Who do you expect to be starting at First Kick?
D.C. United’s team this year will legitimately have competition at every position. This is a significant contrast to last year’s team, whose starting lineup generally consisted of whichever players weren’t concussed, had the healthiest hernias, and the most uncracked ribs. At the goalkeeper position, Pat Onstad is likely to be the starter at First Kick, but will step aside once sophomore homegrown player Bill Hamid is ready to go full-time. D.C.’s defense is certain to return at least two starters from last season in Dejan Jakovic and Jed Zayner. At the left back position, veteran Marc Burch, who missed all but four matches last season, is in competition with former Carolina Railhawk defender Daniel Woolard. They will be joined in the back by impressive rookie Perry Kitchen in the center. United’s midfield has the most questions, due mostly to its improved depth. The only absolutes are newcomer Dax McCarty and 2010 rookie of the year Andy Najar. The rest of the midfield could see any combination of Clyde Simms, Branko Boskovic, Chris Pontius, and Santino Quaranta. At the top, Charlie Davies will be the eventual starter once he proves that he is fit and capable. In the mean time though, Josh Wolff and Joseph Ngwenya could start the season together, or they could be joined by Pontius.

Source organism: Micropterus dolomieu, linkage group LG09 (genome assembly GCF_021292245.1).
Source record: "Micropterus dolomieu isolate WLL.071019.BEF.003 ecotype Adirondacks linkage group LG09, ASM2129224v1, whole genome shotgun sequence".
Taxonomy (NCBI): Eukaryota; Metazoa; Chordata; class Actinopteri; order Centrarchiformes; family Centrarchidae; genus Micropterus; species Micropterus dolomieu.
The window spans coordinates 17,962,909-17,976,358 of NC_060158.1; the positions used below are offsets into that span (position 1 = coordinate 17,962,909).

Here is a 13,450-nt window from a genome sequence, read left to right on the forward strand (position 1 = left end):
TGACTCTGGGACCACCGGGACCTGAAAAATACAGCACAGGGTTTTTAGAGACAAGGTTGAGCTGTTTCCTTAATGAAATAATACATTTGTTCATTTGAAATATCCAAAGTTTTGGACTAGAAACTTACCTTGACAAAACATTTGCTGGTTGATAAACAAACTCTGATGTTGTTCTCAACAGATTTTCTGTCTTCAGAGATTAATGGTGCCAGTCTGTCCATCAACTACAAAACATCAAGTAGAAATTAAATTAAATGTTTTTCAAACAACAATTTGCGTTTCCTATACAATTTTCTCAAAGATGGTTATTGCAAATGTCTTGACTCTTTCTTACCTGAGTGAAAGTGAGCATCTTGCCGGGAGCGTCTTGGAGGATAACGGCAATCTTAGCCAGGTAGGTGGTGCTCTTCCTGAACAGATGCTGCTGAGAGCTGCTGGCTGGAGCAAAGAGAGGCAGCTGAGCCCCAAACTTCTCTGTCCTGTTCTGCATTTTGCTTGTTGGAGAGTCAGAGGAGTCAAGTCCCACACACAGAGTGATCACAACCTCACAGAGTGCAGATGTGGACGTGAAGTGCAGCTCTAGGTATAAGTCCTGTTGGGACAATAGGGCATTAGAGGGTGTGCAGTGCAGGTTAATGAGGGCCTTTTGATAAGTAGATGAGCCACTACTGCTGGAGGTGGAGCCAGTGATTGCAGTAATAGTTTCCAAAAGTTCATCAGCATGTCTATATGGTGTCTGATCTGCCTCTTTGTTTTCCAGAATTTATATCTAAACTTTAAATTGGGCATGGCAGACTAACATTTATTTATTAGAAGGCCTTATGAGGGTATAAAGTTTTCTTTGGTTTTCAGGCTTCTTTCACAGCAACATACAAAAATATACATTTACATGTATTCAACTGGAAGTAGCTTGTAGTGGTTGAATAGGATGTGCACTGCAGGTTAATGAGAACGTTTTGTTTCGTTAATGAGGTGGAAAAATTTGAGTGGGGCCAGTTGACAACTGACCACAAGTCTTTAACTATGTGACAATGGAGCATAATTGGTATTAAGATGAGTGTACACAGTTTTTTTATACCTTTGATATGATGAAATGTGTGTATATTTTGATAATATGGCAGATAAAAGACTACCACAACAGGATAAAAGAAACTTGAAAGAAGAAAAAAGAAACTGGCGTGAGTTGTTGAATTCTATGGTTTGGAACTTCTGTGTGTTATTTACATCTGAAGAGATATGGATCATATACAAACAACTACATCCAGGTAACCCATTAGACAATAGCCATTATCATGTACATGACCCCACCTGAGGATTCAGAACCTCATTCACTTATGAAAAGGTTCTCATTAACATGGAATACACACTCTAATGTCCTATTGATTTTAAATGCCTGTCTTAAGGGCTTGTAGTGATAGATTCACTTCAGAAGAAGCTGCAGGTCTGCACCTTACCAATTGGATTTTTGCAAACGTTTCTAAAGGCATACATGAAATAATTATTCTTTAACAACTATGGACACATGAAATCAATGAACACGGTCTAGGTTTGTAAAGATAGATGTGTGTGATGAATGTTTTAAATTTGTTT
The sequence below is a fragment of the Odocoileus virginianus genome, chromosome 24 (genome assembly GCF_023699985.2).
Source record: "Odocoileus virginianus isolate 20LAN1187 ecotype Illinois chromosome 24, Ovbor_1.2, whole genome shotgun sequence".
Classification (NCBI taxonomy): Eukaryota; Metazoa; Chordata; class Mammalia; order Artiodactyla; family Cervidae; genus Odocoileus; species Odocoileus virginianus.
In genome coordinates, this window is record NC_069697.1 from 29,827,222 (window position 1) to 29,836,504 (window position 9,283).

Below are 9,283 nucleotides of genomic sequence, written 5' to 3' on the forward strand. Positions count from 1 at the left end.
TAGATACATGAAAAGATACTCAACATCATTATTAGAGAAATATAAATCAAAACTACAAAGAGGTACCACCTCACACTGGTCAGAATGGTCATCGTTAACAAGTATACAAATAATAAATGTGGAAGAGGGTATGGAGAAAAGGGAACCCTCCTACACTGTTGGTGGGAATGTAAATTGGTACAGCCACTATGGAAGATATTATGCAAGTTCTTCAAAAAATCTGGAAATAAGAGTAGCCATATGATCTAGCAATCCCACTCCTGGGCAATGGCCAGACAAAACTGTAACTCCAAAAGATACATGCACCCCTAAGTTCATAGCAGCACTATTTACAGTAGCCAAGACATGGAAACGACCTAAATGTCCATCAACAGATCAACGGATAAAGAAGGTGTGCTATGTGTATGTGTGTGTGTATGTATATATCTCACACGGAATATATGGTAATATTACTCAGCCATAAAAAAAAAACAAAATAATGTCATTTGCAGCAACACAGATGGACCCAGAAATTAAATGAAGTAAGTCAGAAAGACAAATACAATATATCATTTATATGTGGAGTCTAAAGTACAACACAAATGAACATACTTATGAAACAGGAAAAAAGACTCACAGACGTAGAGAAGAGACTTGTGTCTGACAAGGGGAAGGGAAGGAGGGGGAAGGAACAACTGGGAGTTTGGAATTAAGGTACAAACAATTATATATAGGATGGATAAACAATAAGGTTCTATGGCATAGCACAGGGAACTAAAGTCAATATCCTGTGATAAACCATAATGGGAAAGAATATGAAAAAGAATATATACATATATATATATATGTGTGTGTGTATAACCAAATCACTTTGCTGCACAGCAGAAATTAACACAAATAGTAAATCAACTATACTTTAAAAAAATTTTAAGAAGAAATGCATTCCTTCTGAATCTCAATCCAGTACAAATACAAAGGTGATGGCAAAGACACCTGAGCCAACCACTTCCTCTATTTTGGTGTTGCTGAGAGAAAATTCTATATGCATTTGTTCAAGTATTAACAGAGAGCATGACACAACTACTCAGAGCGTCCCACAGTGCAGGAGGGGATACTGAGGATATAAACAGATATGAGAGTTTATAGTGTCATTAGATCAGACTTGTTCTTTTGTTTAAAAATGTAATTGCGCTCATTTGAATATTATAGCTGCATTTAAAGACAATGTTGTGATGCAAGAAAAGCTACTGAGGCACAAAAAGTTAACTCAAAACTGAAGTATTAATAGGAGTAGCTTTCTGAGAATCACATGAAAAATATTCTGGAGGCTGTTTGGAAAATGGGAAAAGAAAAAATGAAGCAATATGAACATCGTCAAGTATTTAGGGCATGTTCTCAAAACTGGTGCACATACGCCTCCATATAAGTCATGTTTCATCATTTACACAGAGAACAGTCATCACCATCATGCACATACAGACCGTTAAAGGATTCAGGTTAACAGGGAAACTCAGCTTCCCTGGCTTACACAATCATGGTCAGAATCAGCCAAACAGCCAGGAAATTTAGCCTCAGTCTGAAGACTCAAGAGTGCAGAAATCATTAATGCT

Which new player(s) will have biggest impact?
The acquisition of McCarty could be huge. He’ll provide aggression, work ethic, quick-thinking, and the direction that’s been lacking since the departure of Ben Olsen himself. And Davies could be the 10-goal scorer to help D.C. improve upon its record-setting goal-scoring futility last year.
Which player(s) loss will be felt the most?
If we’re talking strictly on the field, the answer is none. Troy Perkins, Pablo Hernandez, Danny Allsopp, and Christian Castillo all had very disappointing seasons. Off the field though, D.C. could miss the leadership traits of Jaime Moreno. They’ll be looking for Wolff, Quaranta, and McCarty to step up to fill the void as veteran leaders.
At what point is this season considered success?
Using the word "playoffs" is very tempting, but might still be a bit too optimistic for a team that finished in last place in 2010. Still, United has improved enough, and the rest of the Eastern Conference has debilitated enough, that D.C. should be expected to compete for one of the three guaranteed spots in the East.
Whose performance do you think will be most indicative of the season as a whole?
United may live and die at the feet of Boskovic this season. He arrived in D.C. late last season, and failed to make his mark, while showing lots potential. With a full preseason under his belt, if Boskovic can show the form that helped him captain the Montenegran national team to hand England its first ever shutout in New Wembley Stadium during Euro Qualifying last year, United could do very well.
Will United’s youth hold it back?
Its true that United is young. No one will deny it. But the team didn’t get younger just to get younger. Olsen has specifically added hard-working and intelligent young players who can grow together and who fit the possession-oriented system the team has always strived to display. McCarty and Kitchen are a big part of that. Being younger also means being faster. United’s team speed has improved drastically, and with Davies, Ngwenya, Najar, and Pontius towards the top of the formation, opposing defenses are going to have to be very careful.
- Report by Martin Shatzer of Black And Red United (DC United blog)